Thursday, August 2, 2007

an unexpected gift

Yesterday we received a surprise in the mail: a letter and small gift from "Mrs. Kim," Alex's foster mom in Korea!

Until it actually happened, I wouldn't have believed how much this would mean to me. The letter was addressed "My beloved Da Eun" and "Dearest lovely Da Eun" (English translation, of course.) Mrs. Kim thanked Alex for growing up so well and said how much she appreciated all the pictures we sent. She said she is still caring for little babies and "they are all so precious in their own way." She also sent a little package of hair accessories for Alex to wear. Incredibly sweet!

I got out the photograph of Alex with her foster mom, which had been put away for a while. I showed it to Alex and explained to her about her foster mom who took care of her when she was a baby. A couple months ago I started explaining to her how she was born in Korea, but I'm not sure how much she gets it. In a way, this letter and gift were the perfect catalyst for me to reinforce the story I've been trying to tell her - the story of her beginnings. For a while I wasn't putting too much effort into it, because she's so young, but I'm convinced it's never too early. I expect we'll be talking about it with Alex and Sam through all their developmental stages, and bit by bit, as they grow, the story will become part of their identity.

I read in an adoption magazine that it's a good idea to practice telling your children their adoption stories, even when they're babies, because then by the time they can understand it you'll be used to talking about it and hopefully it won't feel strained or awkward. At the time, I thought it was a little silly, but the first couple times I talked to Alex about it, it was harder than I thought to find the right words. It's getting easier.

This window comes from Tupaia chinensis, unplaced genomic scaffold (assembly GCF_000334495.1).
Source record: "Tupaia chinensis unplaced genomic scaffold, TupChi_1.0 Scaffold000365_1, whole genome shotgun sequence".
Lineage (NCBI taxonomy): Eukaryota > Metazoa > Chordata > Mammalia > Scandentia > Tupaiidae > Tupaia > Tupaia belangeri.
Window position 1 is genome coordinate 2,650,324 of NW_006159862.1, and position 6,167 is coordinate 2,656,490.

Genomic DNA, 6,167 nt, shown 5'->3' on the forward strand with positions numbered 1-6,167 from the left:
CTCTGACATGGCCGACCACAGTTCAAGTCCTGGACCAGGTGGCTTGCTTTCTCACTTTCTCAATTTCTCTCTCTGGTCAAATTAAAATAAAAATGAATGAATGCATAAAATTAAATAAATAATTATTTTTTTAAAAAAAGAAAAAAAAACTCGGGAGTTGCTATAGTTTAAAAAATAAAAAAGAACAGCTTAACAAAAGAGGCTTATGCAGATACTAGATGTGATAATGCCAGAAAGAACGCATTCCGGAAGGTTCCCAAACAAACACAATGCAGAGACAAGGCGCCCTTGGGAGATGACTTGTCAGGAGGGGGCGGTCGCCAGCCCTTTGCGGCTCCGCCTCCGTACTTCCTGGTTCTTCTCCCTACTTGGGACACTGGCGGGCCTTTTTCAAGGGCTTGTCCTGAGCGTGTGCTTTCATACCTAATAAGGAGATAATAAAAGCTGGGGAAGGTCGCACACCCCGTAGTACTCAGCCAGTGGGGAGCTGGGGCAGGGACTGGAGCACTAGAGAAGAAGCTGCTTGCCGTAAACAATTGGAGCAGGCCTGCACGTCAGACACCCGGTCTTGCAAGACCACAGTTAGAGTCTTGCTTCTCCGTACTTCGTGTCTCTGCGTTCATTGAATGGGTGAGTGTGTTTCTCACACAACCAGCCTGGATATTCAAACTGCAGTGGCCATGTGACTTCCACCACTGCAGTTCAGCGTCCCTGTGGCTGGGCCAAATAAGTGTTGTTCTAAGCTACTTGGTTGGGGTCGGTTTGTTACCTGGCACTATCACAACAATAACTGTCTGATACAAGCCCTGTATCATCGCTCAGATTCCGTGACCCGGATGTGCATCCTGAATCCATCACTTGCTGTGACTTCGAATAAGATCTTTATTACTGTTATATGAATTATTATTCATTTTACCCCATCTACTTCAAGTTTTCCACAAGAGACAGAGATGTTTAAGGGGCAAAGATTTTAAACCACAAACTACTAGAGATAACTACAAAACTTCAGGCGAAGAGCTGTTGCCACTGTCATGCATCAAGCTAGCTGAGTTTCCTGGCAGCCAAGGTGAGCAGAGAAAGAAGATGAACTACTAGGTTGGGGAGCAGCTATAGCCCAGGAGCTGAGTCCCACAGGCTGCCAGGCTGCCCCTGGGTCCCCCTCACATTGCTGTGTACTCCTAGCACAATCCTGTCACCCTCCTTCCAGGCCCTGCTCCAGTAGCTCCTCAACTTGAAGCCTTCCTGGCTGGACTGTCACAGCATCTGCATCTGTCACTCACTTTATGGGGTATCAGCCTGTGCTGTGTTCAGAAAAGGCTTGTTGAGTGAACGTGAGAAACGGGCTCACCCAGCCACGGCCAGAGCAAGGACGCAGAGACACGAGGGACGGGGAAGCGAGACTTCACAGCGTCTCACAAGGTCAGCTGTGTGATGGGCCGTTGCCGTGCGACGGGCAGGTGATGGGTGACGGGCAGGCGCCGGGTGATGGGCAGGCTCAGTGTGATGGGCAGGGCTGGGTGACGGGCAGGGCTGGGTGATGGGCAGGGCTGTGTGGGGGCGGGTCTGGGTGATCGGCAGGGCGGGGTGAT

I have a friend with an adopted daughter who doesn't seem to want to acknowledge her daughter's birth parents at all. She's afraid it would be traumatic and she (the mom) really believes that her birth mom had (and has) no significant place in her daughter's life anyway. I can understand that viewpoint, but I wonder what that does to her daughter's image of her own biological mother and her own identity. Like all adoptive moms, I suppose, we will have to figure out what is the best approach for our families. I hope Alex and Sam will never fear talking with me about their birth moms.

Alex's birthday party is approaching and I'm thinking about having a green candle burning during the party in honor of her Korean mom, like we did last year. In addition, I'm considering adding other candles to represent her foster mom and dad, and myself and Bryan. I'm hoping this will encourage people to see, acknowledge, and be thankful for all the people who have loved and cared for her.


Mommavia said...

Very sweet!

Have you made (or gotten made) an album of your trip to Korea to bring home Alex? Jack likes looking at the pictures of our trip (in and out of the album...not quite done) and we talk about his adoption. It's been great practice for me.

Recently we bought 2 placemats at Wal-Mart, one has a map of the US, the other a map of the World. Each has been great...the US map we talk about where we live and point out where all our family lives. Jack understands that we live on green, Sophie will be moving to pink, Granpa is on orange...on and on.

The World map has been quite the useful tool for talking about Jack's birthcountry. Ian was born in Australia so we talk about all the place we were all born...and Jack says, "I live on tiny pink. That's my Korea." And we talk all about his foster family and Korean parents.

Who knew a placemat could do so much?!

Tammy said...

How cool that you heard from Alex's foster mom! That is really sweet :). Sorry I missed your call tonight. Will try to call later.